Northwest Arkansas Times from Fayetteville, Arkansas on February 7, 1952 · Page 1
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February 7, 1952

Northwest Arkansas Times from Fayetteville, Arkansas · Page 1

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Thursday, February 7, 1952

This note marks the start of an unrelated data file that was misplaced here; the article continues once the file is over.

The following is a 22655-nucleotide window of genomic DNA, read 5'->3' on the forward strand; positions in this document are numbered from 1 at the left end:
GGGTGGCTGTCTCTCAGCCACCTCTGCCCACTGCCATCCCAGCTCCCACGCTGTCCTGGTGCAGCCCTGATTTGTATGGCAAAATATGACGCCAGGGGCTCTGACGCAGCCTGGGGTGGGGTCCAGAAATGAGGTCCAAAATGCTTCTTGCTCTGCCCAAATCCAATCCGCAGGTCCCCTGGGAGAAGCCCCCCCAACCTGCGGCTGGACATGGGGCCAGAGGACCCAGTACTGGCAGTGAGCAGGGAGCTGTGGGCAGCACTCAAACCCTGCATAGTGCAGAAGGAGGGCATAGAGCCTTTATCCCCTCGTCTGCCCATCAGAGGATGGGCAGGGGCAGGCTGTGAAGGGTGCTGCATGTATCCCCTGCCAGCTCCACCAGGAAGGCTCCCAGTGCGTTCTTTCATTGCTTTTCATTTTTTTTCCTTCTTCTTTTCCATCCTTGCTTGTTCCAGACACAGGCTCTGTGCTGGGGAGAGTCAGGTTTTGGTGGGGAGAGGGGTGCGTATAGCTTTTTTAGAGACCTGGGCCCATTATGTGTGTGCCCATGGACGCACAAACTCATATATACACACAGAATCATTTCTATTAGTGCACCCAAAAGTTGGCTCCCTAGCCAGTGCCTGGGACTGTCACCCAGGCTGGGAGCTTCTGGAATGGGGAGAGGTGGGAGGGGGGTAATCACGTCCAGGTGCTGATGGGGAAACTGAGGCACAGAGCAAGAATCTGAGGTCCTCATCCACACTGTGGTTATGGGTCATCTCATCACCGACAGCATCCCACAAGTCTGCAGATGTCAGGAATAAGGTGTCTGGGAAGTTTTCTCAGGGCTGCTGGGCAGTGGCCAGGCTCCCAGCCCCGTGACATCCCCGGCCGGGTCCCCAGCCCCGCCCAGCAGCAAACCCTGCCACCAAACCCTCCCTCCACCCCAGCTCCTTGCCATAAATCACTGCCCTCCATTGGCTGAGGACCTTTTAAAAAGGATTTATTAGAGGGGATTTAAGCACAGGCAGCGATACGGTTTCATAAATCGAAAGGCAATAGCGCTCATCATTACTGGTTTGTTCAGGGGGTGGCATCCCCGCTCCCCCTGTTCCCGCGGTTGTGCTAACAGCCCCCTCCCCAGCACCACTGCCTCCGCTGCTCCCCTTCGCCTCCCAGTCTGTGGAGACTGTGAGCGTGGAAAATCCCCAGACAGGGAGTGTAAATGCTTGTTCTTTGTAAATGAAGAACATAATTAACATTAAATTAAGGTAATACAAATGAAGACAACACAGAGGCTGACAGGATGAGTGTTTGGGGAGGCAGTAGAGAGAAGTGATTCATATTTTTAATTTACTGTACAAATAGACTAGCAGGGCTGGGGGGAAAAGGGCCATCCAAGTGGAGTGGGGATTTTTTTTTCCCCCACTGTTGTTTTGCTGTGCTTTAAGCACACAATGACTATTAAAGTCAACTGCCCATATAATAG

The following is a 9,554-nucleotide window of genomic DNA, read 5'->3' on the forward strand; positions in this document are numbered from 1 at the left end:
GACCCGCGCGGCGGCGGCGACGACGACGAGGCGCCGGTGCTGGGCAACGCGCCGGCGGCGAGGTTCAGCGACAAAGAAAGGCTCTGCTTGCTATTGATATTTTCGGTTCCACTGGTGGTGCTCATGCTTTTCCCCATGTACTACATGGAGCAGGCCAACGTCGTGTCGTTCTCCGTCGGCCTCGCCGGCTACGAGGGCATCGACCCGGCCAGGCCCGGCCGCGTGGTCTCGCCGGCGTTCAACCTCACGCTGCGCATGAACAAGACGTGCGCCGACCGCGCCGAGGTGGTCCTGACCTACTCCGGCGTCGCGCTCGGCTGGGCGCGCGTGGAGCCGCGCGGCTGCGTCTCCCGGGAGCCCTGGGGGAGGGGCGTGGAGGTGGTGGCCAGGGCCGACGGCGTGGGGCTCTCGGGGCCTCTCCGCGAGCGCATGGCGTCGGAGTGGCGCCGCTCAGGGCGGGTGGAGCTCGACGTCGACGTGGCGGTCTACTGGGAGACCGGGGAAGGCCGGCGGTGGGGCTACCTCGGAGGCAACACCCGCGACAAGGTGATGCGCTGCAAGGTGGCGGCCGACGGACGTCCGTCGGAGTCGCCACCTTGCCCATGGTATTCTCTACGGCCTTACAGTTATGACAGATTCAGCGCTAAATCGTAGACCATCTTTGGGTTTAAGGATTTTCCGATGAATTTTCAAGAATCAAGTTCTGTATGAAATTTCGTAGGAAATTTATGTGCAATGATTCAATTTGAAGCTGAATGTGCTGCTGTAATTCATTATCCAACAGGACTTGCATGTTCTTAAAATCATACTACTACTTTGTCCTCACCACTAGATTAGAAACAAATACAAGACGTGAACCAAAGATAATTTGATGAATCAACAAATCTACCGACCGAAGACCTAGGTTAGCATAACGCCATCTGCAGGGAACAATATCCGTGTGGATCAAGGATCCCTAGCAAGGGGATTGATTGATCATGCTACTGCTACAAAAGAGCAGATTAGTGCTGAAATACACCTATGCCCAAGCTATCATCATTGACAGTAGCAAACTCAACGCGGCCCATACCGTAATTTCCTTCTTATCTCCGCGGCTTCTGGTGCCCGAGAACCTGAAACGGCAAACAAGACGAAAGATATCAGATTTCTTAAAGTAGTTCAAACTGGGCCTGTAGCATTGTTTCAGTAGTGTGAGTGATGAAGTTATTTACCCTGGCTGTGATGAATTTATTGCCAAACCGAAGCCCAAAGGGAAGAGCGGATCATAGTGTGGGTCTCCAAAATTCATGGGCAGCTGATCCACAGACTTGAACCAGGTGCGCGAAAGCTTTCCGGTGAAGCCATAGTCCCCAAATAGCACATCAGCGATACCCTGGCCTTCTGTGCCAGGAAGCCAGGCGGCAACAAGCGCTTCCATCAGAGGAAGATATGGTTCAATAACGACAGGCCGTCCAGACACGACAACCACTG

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THE PUBLIC INTEREST * THE FIRST CONCERN Of THIS NEWSPAPER Associated Press Lcastd Wire VWUMI 90, NUMBER 167 AP, King and NEA Feoturci FAYJTTEVIUE.ARKANSAS, THURSDAY .OCAl FOMCAIT-- ] FaycttcvilJe and vicinity gene? illy fair tonight and elightlwara' cr. Tomorrow partly cloudy ari continue:! mild. Hiah tempci-atui' yesterday 49; low 28: noon toda · jfi. Sunrise 7:13; sunset 5:52. ·: Queen Elizabeth Home By Monarch And Party Go To Palace For Council Ceremony London-tfrVYnung Queen Elizabeth II returned to her homeland today lo ascend the throne and to bury her father, King George VI. The 25-year old queen of the United Kingdom and the dominions overseas reached London airport after a flight from Nairobi, Kenya. It was exactly a week s'.nce she left London, as Princess Elizabeth to make r round the world tour of five months. Prime Minister Winston Church-' · 111 welcomed the new queen. Skies were gray. The royal family was represented by the' Duke and Duchess -of Gloucester, aunt and uncle of I (the queen. Another uncle, the Duke of Windsor, is sailing home from New York to attei.d ihe iu- neral. The scene at the airport was a cheerless one, in the gathering Cloom of the early English twi- lifiht. The airport war, ringed by scores of policemen sent to keep the arrival private. Churchill up- pealed to the public to stav away from Ihe airporl and respect the queen's grief. Elizzabeth stepped out o f " the airplane at 4:33 p. m. It was arranged lhat she go lo Clarence House, her residence as princess, and Ihen lo Buckingham Palace lo take the oalh lu uphold the constitution, before the Privy Council. Tomorrow she will be formally proclaimed queen--the first woman to rule Britain in 51 years. .Six cars slood by at Ihe air- porl to take the royal party and its luggage to the-heart ol London; Policemen were posted along the 15-miI:: route from the drport to central London, to speed the motor convoy. Creeled By Premier Churchill bowed deeply and rhook hands with the queen as she stepped from the plane, closely followed by her husband the Duke o'. Edinburgh. Elizabclh wore a Plane From Africa Welcomed By Churchill At London Airport Not So, Armed Forces Say Of Waste Stories Washington-W)-A r m o d forces- spokesmen have labeled as completely untrue stories t h a t the Air Force .used «200 pounds of coffee as a floor sweeping compound and that the Navy has a "million dozen oyster forks in surplus" Secretary of the Air Force Fin- _Upr told the Senate Appropriations Subcommittee yesterday an investigation was made at Carswell Air Base, near Fort Worth, Texas, where the coffee wastage was alleged to have occurred There was no evidence in questioning of mess sergeants, he said, that coffee was used for floor sweeping "or disposed of because of spoilage." Vive Admiral Charles W. Fox, chief of Navy supplies, denied the oyster fork story. He said the Navy actually bought 10.000 dozen oyster forks in 1943 for officers' messes. black hat and coat. The duke, in a dark overcoat, was hatless. Five minutes after they lefl the I days "each - p l a n e the queen and the duke drove toward London. A group of soldiers snapped a . salute at the royal car as it passed. The queen, unsmiling, waved hack. At the Sanriringham royal estate, where her father died in his sleep yesterday morning, carpenters sawed, hammered and fil- , led the-king's coffin from a great oak tree, felled months ago on Ihc estate where he was born and died. ' - . The body is 'expected lo lie in slate for three or four days in the gray, IGlh century Sandrinirham Church, where he worshipped every Sunday he was in residence at his favorite country rctreal. After lying in state at Sandringham and in London, he will be buried from St. George's Chapel at Windsor Castle next week. Prime Minister Churchill was lo address Ihe grieving nation at il p. n.. (4 p. m. EST) today. All m a j o r networks in the United Stales arranged to broadcast his speech, either direct or by rebroadcast. N.-iehbors Stand Near Gates King George lay last night in his bedroom. The widowed Qucqn Mother Elizabeth and Princess Margaret, Elizabeth's 21-year-old sisler, prayed by his bedside in Ihc evening. Comforting them wer the Bishop of Norwich and lh«. Duke of .Gloucester. Through the nlRht, villagers and farmers ant their wives and children stood before the great gales. January Warm; Dry Month Less Rainfall Than Normal · January was warm and rirv, with a mean temperature of C.l degrees above normal and precipitation of 0.65 inch less than normal, Charles F. Ford, local observer for the Weather Bureau, reported today. The mean temperature, Fore said, was 44.1 degrees, t h e warmest January here since 1.033 and onh one degree above that of January, 1039. High temperature for llie monlh was 73 on Ihe 19th and 26th, and the low was 14 on the morning of the 23rd. B There wcro.17 days with minimum temperatures of 32 degrees (freezing) or lower, but only .one 'day with -a -maximum of '32 ·"«[·' lower. ' ' ; Precipitalion for (he month totaled 2.07 inches, Ford :;aid. Measurable precipitation fell on six days. of the month, with the greatest 24-hour amount -- 0.87 inch -- occurring on January 3-4. Snowfall measured 0.2 inch for Ihe monlh. A thunderstorm was recorded January 21 wilh light hail. There Both Reds and Allies Soften In Peace Talks Moves Do Little To Bring End Of War In Korea Closer Munsan, Korea - (/P) - Reds and Allies each gave ground lodav and narrowed Ihe gap. on Iroop rotation and the future of displaced civilians. But negotiators remained as far ap;irt as ever on key issues blocking a Korean armistice. Allied negotiators abandoned demands that Ihe Communists trade displaced civilians for U.N.- held war prisoners ar.d that im- oartiaj teams inlerviei civilians '.n determine whether they want 1 i live in North or South Korea. The U.N. reiterated, however.! lhat all prisoners must have the : i right lo choose whether they w a n t ! I In be rcpatrialcd. ' j In an adjoining lent the Com- | munists gave ground in t h e dispute over troop rotat:Dii during an armistice. The Allies said they would talk about the Communists' definition of coastal waters and consider dropping tv.-o demands relating to troop disposition during a truce. Fie:d Issue Shelved But Ihe key issue of whether the Reds have the right to build Bar Committee Asks Senator Byrd Not To Practice Law PRICE HVI CENTJ; ( Stale Sen. Clyde E. Byrd, rij-ht, las been asked by a Bar Rules' Committee to refrain from prac- ice of law, and slate Sen. Max lowell. above, has been e-v iterated from any suspicion of ncthical eonducl" by (he same roup. Action of the committee isulted from a divorce .id ion led .for Actor Tim Holt last f a l l . were seven clear days, eight partly cloudy, and 16 cloudy days. Light and heavy fog occurred on three Foe Of Hoodlums Shot To Death In Chicago Chicago-W) 7 A Republican ward official, described as a .vigorous foe of the so-called hoodlum element seeking domination of some of the cily's wards, was slain in gangland style last night. Seven shotgun blasts, apparently fired by two gunmen from an automo- and repair Nnrth Korean airfields during an armistice has been shelved for (he lime being. The U.N. command continued its study of a Heel proposal thai a high level political conference be held within 90 days after an armistice is signed lo consider all Asian problems looking toward peace in Korea. The Allies did not suggest a dale for another full dress session _on__armislice a-genda_Itcm Five-- recoirimendations to eovcrnrrients involved in Korea. The U.N. said Wednesday it would request another meeting after studying Ihe Red draft.'-... Washington sources said the Communist proposal is u n d e r study by lop level officials and Gen. Matthew B. nirigway probably will be instructed to make a counter offer soon. U.J. Moslly Fair, But Some Moisture Reported Chicar;o-(/I')-There were a lew wet spots, but generally fair weather prevailed in most of the country today. Temperatures were around sea- Oil Workers To i ; Consider Strike Dcnvcr-(/P)-Thc CIO Oil Workers International Union announced today a strike vole is being prepared in support of the union's demand for ;, $2 a day general wage increase. A union spokesman said the strike would have "a very sub- Attempted Robbery Al Radio Station Reported Burns Suffered In December Fatal To Girl Springdale Resident Dies In Hospital; Housecoat Ignited jStunt Might Be : Termed Pretty i "Sophomoric" j ! Cambridge. Maf.--..-i/l')-A rmipl(- ' o f Harvard sophomores -- not l o ' ' he outdone by mere Russian* -- ! slapped themselves lo:lnv Intn what they claim l : , a new'record . Hichard Mortimer an:l Oaklcisli · ! Thorn wound un a facc-slnpuinn i I n i i i r a i h n n t h a t hrolu- a Ifl-houri record reputedly held by two !{u-,.; Two Men Flee When Manager Calls Police Escaped Colorado Convict Captured In Fayerteville sUmiinl effect on the nation's oil industry." lie eslimaicri 50,000 persons would be involved, many of them employed in refineries. Craig Holt Seeks To Be Benlon County Judge Bentonvillc-ISpcciall-Ci-aig Holt 42, Bcntonvillc r.trcet commissioner, became the first candidate to loss his hat in the ring 101- the office of j u d g e - o f Benton County, Holt.announced yesterday that he- is a candidate for the position made vacant by (He death of W. A. Black. _ The present judge, William Enfield, an appointee of Governor McMalh, will nol he eligible to participate in the contest. Holt has served as street commissioner in Bcntonvillc for the past three I years. Prior to serving in that t-a- | pacity he worked for the counlv Highway department seven and one-half years. | A veteran of World War II. Holt ! served as a r i f l e m a n in the Euro- 1 nean theatre. He is a member of j the American Legion, VFW AM- VETS, Masonic lodge, and Lions club. 5,200 "Flu" Victims In Appalachians caused snow in lhat area, the Lower Great Lakes region and in the Upper Ohio Valley. "· feu4.iin.il Hum rtn auionio- Falls measured moderate to heavy bile, felled Charles Gross, 56, act-! with five to seven inches in a ing Republican committecnian of! narrow band from Fort Wayne lh Th 31S ' War !!- ! Ind " ln Erie ' Pa - Snow flurries H h /T n , "? (1 ! lrml '" lhc I u ' ere reported in the Korthern Humboldt Park district, as Gross Great Lakes region. Rain spots included Georgia, northern Florida and Northwestern Washington. Coldest wealher early today was reached a darkened section of the strcel in front of a church. He was shot down after he alighted from his car and walked toward North Avenue. Police 'ounri seven shells on the body. 12-gauge- shotgun pavement near his Paper Mill In Operation Pryor, Okla. - t/P) - Oklahoma's first paper mill has started commercial production. The National Gypsum Company's new .$4,000,000 factory produces '.'gray back," a paper used on the backside of wall board. in Northern New England and'thc North Central region, with temperatures near zero in some areas. Barklcy In Hospital Washlngton-W'j-Vice President Barklcy is in Naval Hospital a t nearby Bethseda. Md., for a possible eye operation. The 74-year- old vice president's general health was reported excellent by a medical duty officer after he entered I the hospital late yesterday. Lilt! Roch-f/IVAn estimated 5,20'', Arkan'sans were ill last week wilh i n f l u e n z a , lhc slate Board of i Health reported-yesterday. | More t h a n 2,200 cases of flu were | reported in the state outside Pu- j laski C'ountv. There were li,000 ' in the county. The outbreak closed schools in Lillle Rock, North Liulc Rock M a h e r n , Lonoke, Carlisle, and Glen Rose and elsewhere. However, schools in greater Little Rock have reopened. Five hundred persons were reported ill in Miller Counlv, t h e board said. Little Kivci" County showed an average if .If ea*-cs every day for the past two weeks. -(/!') ,, - - .. E] Dorado has been asked to refrain from practicing law in Arkansas. The Arkansas Supreme Court's Bar Rules Commiltcc yesterday reprimanded Byrd for h;s part in the a t t e m p t of Actor Tim Holt to obtain an Arkansas divorce, and said- "Aflcr considering the evidence · · . the committee is of lhc o.i-iiiiuii lhat no complaint should be. filed against you (Ijyrd). bul your conduct calls for ' a reprimand. You slated t h a t isnoran c on.your part was the cause of t h e trouble, but your ignorance has caused untold hardship on others. In our opinion. Stale Sen; Max llowcll has suffered unduly and unnecessarily because of your imposition upon him,- j "We feel lhal u n d e r the c i r - cumstances you should not al- lumpt to practice lav.-, i.nd lor- licarancc and refraining on your I arl from any practice of law in Ihe f u t u r e is recommenced by the committee." The committee's decision was contained : in « transcript of its investigation o j , the Holt case. ulcd..with the stafoiSBprmie-Courl yesterday. The Supreme Courl w i l l review the committee's ruling. I', may apnrovc, reverse or nrplemcnl the findings.. : I'rohe By Prosecutor The committee invesligalion resulted from a probe by a Pulask! Counly Prosecutor Tom Do-.vnic who charged Holt; who appeared at the Arkansas Livestock Sho- here last fall, and an employe ol Ihe show, w i t h perjury. H o l t ' l a t c r plcadc.l guilty to a eh.-n-j-c of second degree perjury in testifying t h a t he was a legal resident of Arkansas, and was findcd $200 Hie employe, Frank Swilling, of Little flock, is free on bond He has not been tried. Byrd is secretary-manager of Ihe Livestock Show. Holt's divorce action was ij|c| m Ihe name of Charles John H 0 li Jr, against Alice Harrison Holt.' September 21, lfl..l-nine days l,e- ore the actor arrived here. The nearmf! was conducled in the chambers of Chancellor Frank Dodge w i t h only r n u r , ,,|, icm II.IWCII, Holt and Swilling pres- Howell represented Holt while Byrd w af ,, , cd M r f c Ho|l , s dale girl died ycstprdav in Coun ty Hospital. Fiivetleville, as a re suit of severe burns she suffered December 2!) when her bouscconl caught fire in the bathroom of her homo. Miss Ernestine llolcombc. 211. d a u g h t e r of Mr. nnd Mrs. llu«h llolcombe. Boutr. 2, Snringdnlo. was burned w'-en her hnusocnal ignited from a beater. Her brother beat out t h e flames, bul not before much of the unpor t h i r d of her body bad been burned. I Hospitalized first In C i t y llns- | pifal. she was t a k e n about three j weeks ago to County Hospital. I One .'kin g r a f t was performed in I an a t t e m p t lo save her life. She was born February H. in.lf. in Springdale. f h r d a u g h t e r of H u g h and Belle Holcombc. She was a member of the Spring Cre-r-l:. Baptist Church. Survivors are her parents;^! brolhe-r. Horace l.ce. of the home; and six sisters. Mrs. Carl Wright and Mrs. Frr'l GI-ORI; of Sprlncdnlr. Mrs. llollis Rarrows of llolbrrl, Okla., and Ruby, Dorothy, and lUilh, all of the home. Funeral service will be conducted Friday at 1:30 p. in., at t h e Oak Grove Baptist Church hv t h e , llev. O. L. Lierly. Burial wl)l be I l l n l l M Elm Springs cemelcry under m '" the direction of the Calllson-Sls- co Funeral Home. other, nol 1,11 ,,,, ,, t v w ,. thclcfs not loo lisr.'.ly. at lii-sccond intervals, with reddened f a c e ; hey went over the record mark before an audience .if rhcerinn follow students In their i.rvcrctt House quarters today. They had done 48 hours and 10 seconds bct- leiing the' Russian mark by 10 seconds, ! A diet of bananas and Innialn juice rustaincri them through thr contest. A wngcr of M28 wilh other students Inspired t h e lapfnsl. Work On High School Gym-Auditor'um To Be Included T h e n e w Fa.vcllrville High School building, now under construction, will lie ready (or oc- lv thev In.l i A n """".''PC' 1 Colorado M a p n i n s o c h 1 TM"" "·'·' "fly this .. 'ha,* I b u " n e v e - b y d ! v W'.'T' '"» bftn tur "rf .second I ? VPr ° Okl!| homa authorities to M L """' (ace a charge of armed robbery. Edward L. Whittle, 25, w a s . a r - . rested at the house where he lived on Soulh School SlreiH nt o'clock this morning. Pollen records show that he is wanted i n Colorado for escape'; in Oklahoma for armed robbery; and in Kansas for grand larceny. Sheriff Ui-u'ec Crid"r sahl liic car driven by Whittle, who worked in FaycUevillc undct the alias Tonimic Hill, answered ihe description of an automobile used in an unsuccessful burglary attempt at station KHI1S, Springdale, about 11:45 last night. Whittle was arrested ol the ru- quc.U of Sheriff Wayne Cunningham of Cherokee County, Okln., who held an armed robbery warrant against him. The fURitive's failure lo wipe dried blood--the aftcrmulh 'of a robbery--from the bumper of lib old mode! "sedan provided police wilh the -clue which led to his capture. Earlier this week Ihc car had been left in a no-parking zone, and the officer who moved It from the rone noticed Ir.-iccs of smn announced inrla.v. n c S n| ( | plans nrc ready lo add to Ihr west wine of (he building, which will gymnasium and audito- seal :i,ooi) persons. The overall cost of the school build- iy THI OBSERVE* Claude Center, Jr., of Greenland found out Tuesday night you don't always have lo go traipsing throug-b the woods lo '"lo hunting." He killed a wolf wilh a 22 rifle about 10 feet from his back door. Me and his f a m i l y bad heard "weird howls" the night before, and Tuesday morning a rooster was missing. About dark the Centers saw the wolf coming out of the woods, and Center lured it He got the customary $7.50 bounty from the county. The Centers Ihink there may be fomc more wolvos in t h e neighborhood; they heard howls again last night. ir.g will he $857,00:.72, Th,e new gym nml auditorium will permit a complcb phyilcal --JSd u -?a,tion-..projtrnni, 'be suporln- tenbcnt said. Fourteen 'raws 'of seals on each side will be included. They,.'will be pusH-bacIt style, 50 lhat the entire floor area can lie used. It will allow a maximum s|zc baskclball floor, nnd Iwo croi\ courts will be provided for the program. The building, with Hie exception of the west wing housing the - . f v . . * a ,, . _ ,, ,, , . , j,^- tlcc had a- flic on the owner--oi Tommlc Hill--when Sheriff Cun- nlnghanv told thorn the ORlahoms holdup victim had been bcatsh with d pistol: and was known to have bled on the car's bumper. · Cimnlngh.Bm tairf the Oklahoma .robbery* 1 oc£urjr.ctl Monday evening *hcn'!.s'MiiilU; -posing as .» police o/flccr,,.:-jj)ckcd , up., an .Indian. . , ., to » secluded epof.- com- gym-audllorium will be pleted by May. ' 18 Rescued Alter Week On Stranded Schooner ti - (A y ) - i for a week were rescued last | n i g h t a f l c r searching by U.S. Air U . . . - U .u n *l;HUUL-U ftpUl . - ano robbed the man .of J4-5 at pistbl POliJtubeforc: befitlng him about, tho-teid and face with the «un barrel. . ; Whittle was riot -homo yesterday afternoon, but police wore watching his room when he returned at 2:45 a.m. today. He surrendered without resistance, and waived extradition. He was returned to Tahlequah, Okls., this - morninf! by Sheriff Cunningham. T h i j afternoon police were In- ufS'i ??""" tho - Possibility that Whittle may have been involved burglary .of sta- n. L.- McCarrell. the station manaccr, told police lie was working,Isle al the station. About 11:45 p.m., iwo or more men walked to the door of the ttation and altcmptcd to 'open it. then went to the rear of the building ·'-. j Washingtnn-f/Pi-There have been ; more cases of measles in the coun- I ice reported today. n Jn Shuldown Of Gambling Bilcoci, Miss.-m-Gambling on the Mississippi Gulf Coast is closed down again. Operalors reopened last month aflcr a shutdown thai came just prior lo a Senate Committee investigation. They began closing down again Monday night. Today the shutdown was complete. Poultry Market -- The poultry market loday as reported by the University of Arkansas Institute of Science and Technology and Ihc Dairy and Poultry Market News Service of the U. S. Department of Agriculture. Northwest Arkansas market steady, demand good, with volume of trading slightly above normal. All prices f.o.b. farm, up lo 2 p. m. today, broilers and fryers, all weights, 28 to 29 ccnU, moslly 28, V Howell K.v(inci-atfd Two or three days after Ihc divorce was approved, Howell r c - nueslcd that ihe decree ),, withdrawn. Judge Dodge granted Ihc ·coucst. Howell said later thai '0cn he look the case at Bvrri'« 1'er.ucsl he war, nol aware of I I . U s true identity. He was px.m- C'-ated by the Bar Kulcs Commil- lec, which said in a letter- i'.M h A.TTaj s wV, h . c SurS n lamelcss in your roiirnsunii'l!!/ CONTINUED ON PACK SEVEN Another Inmate Follows Winnie Ruth Judd Phoenix, Ariz.-l/!)-Anolber inmate fled from the Arizona State Hospital last night, following by four days' the escape of Winnie R u t h Judd, trunk murderess of 21 years ago. There still is no trace of Mrs. Judd. The latest lo flee Is a 46-ycar- S7-fool boat was ills- before police arrived in an autti- - mobile which had apparently beer masted and stripped of its rudder ! wailing for them. Thei description by a storm January no. U ran out | of the car tallied with that of of fuel, food.and water. Whittle's car. ' Four survivors who look to a · --· --· lifeboat in search of help were ; d up Monday by ,hc u s . ffainmen Injured When Navy ship John F. Thorson. War Frauds Trial Opens In Detroit Freight Derails, Burns llarrcll. Ark.-MVAl least two | trainmen were injured in the derailment of a Rock Island freight Delroit -I/1V Deli-nit's first war t r a i " ncar .here yesterday, frauds trial since the start of t h e 1 I' 1 " 1 -? were identified last night . - - c e s a r o t e y crc e n e a s t night old i\egro, described as "unprc- | Korean t o n f l i r t opened in Federal i ; i s Conductor Porter Bryant Jr cm-table and os " n j die-table and possibly dangerous," (Court today. An alleged 800 per ' H i s name was not released, lie j cent profit in t h e sale of spoiled escaped by scaling the hospital's I l a l l l l )ilrls lo t h e government is barbed wire fence. invohcd. Kenneth C. llcavliii. Wayne, fr 1 " Weather-- I Mich.. _ m a n u f a c t u r e r v.-ho secured Arkansas -- F a i r and wai -- , "".* %ni rnijf, h K \ U. S. Correspondents Accused Of "Fraternizationi Wilhlhelnemy" Tokyo - W) - Gen. M a t f h e w n r-orfomii- ! m «ii«- u..i _ ^ _ .. , .1 .. · Tokyo - lA'i - Gen. Matthew Rid-away's public information officer today said some U. N. Command news correspondents are abusing their privileges in covering the armistice talks at Pan- munjom by "fraternization and trafficking with the enemy." In a memorandum lo correspondents. Col. George Patrick Welch, public information officer,said: "It has, therefore, become neccs- siry lo request all UNC corres- nndcnts entering lhc Panmunjom ictilral area for the purpose of covering the armistice talks to conduct thmselvcs in such a manner so as to avoid any suggestion hat military security is beinij I placed in possible jeopardy or that t r a f f i c is Using held wilh the enemy." Queried about the memorandum, Welch said: "This Is a request and not nn order. However, lo avoid any suit- jcsllon of triftic wilh the enemy ., c r e r v . - o secure i and sold the parts, is charged wilh El Dorndo, and Brakeman X. V Hiplcy. Nineteen of the train's cars - nlunced into a creek when a trestle collapsed. Fire which engulfed the wreckage, was extinguished about 8 p. m. There was no esti- cerlainly implies t h a t no article o f [ any kind, will 'pass between our! corres|ini-iilcnls and the enemy.' ' Welch's memorandum: "The UNC has viewed wilh growing apprehension the liccs of cerlain UNC cnrrc..,,,,.. u - cnls of excessive social consorting i n c l u d i n g d r i n k i n g of alcoholic beverages with Communist 'journalists'--this as rl-iffercnlialed from required professional contacts. "Unguarded .conversations during such unnecessary social sessions might well jeopardize Ihe security of m i l i t a r y forces. It is a basic policy to afford all UNC correspondent complete access t o i and freedom of movement ihroush 1 UNC positions and installation. Any portion of such a wealth of m i l i t a r y knowledge were it lo he divulged Inadvertently lo. t h e , enemy, could endanger the lives! of many of our men, "Corlain UNC correspondents' havt- entered Into surroptltioii' and personal arrangements with the enemy lo deliver modern camera equipment into the prison- _cr of war camps where our .soldiers arc being held; to receive photographs taken in Commit- i nist prison camps and to receive) recordings for radio broadcast o f | UNC prisoners of war interviews made iri Communist p r i s o n camps." A.'.socialcd I'ress correspondent:, pholosraphs December 2.1 General Dea n told of his capture early in the war when, ill, he wai, betrayed by Iwo Koreans., These were t h e first pictures and the first direct word from the general since l,o - ..nishcd at the front In July, 11)50. 40|| lmci,-i,,i:.inal News Photos and United Press similarly arranged POW camp. Pictures t a k e n by S'ocl^werc delivered by the Com- muniMs al I'Viiiiniinjoin a f l c r clearing lied censorship, and then were cleared through llidgwiiyV press advisory division censor- Karller the AP had arranged w i t h the same C'oiriinunlsi correspondent. W i l f r e d ' llurchclt of Paris Co Solr, to Interview and l a k e pie-lures of Maj, Gen, William F. Dran, In the interview, delivered with '" ke ?i r^-rx-ji; : a, ,(cd POW r a n , " All phnloRraphs. inlerviow, and lape wore exchanged at PaMmnn- jom vhrre Alli(( t and Herl corres- pnndenls w a i t in Ihe same mud hut during rtaily truce t a l k s . Welch contended fr,-itniii/.ation and I r a l f i c k i M K w i t h the ciiemv i "could have serious advi-r.H- effects mi Ihe conduct of Ihc cur- icnl nesntlatlons and might well imperil Ihe .socurily of UNC (oicer-. Viilit.iry prrmnnel are M r i d l v piohibiled from ditch pnicln.-fK." " Handled Well; "We Got Out Pretty Nicely" Washington - (/]) . Sena H u n t f D - W y o j said today the United Stales decided to pay Comm u n l n Hungary $120,00 for the release if four American airmen "because there was no tellinn w h a t might hfinpcn" In them. "The l i f e nf any one of llmsf. men was worth a great deal morr Ihini SI20.000." H u n t «dd. ·'!) seems to me we got out j i u - t t v nicely and handled Ihis in an orderly miinner." Hunt was discussing Ihc up. prnrancT of Secretary of Slate Achc.'on Tuesday b«fore n closed- door Ks.'.inn of tin- Seiinlc Armed Service.'; Commitlor. Achcson win isked to explain Ihe government's rawmlng In payini; the fines levied a g a i n s t the four (lieu, who were held -Id days »,, - f p v " f h a r g r s nnd Him convicted on n chiirue »l violatniK Huiic.iry'j bordri. · | AchcsniA testimony i brrn made public. Chairman ftussell (D-Oa) nnd mine oilier senators have .suggested llie fliers should have been allowed to MM-VC- nut their Ihico- month j a j | ipi-ms. and then be given the $30.000 each when Ihey got out. Tint was Ihc amount of the fines paid by the U. S. on December 2li, Hut Hunt rnnicnde-d there was nn w a y - n f t e l l i n g how long-they might hnvc been held in jail. He aid srvcml senators questioned Achrxon nt length. The secretary assured them, H u n t icporlcd, Hint tho C--I7 was | on "a routine f l i g h t " from Germany In Yugoslavia carrying Km! barsy supphcj. One llier was Sgt. ·Jamp.1 Klain of Klngslmid, Ark., i and anolhrr was Cap.t. Dave Heni de-rson of Shawnce, '"" " Tok.vo-MVThe newspaper AsiM I received a report tonight that a i H-29 bomber exploded rind crashed !«esl of Tokyo. A B-23 normally carries a crew of 11 to 14. Ti:c Air Force acknowledged lhat a plane of an unannounced type crashed. Lee Cunningham Home Is Damaged By Fire The home of Lee Cunningham, two and a half miles east of Fay- ctlevillc nn Highway 16, was damaged nboui .|:,1n ycjtcrelay afternoon when an overheated' stov« set fire l» a living room wall. City firemen extinguished the flanic'l, I which had burned through n lUxjr and into « second floor bedroeirrf. Damage was limited to the wall and door. Shortly before noon today (lr(S- mcn were called to Ila'nch Drlvt, where a grass lire wai out on i rival.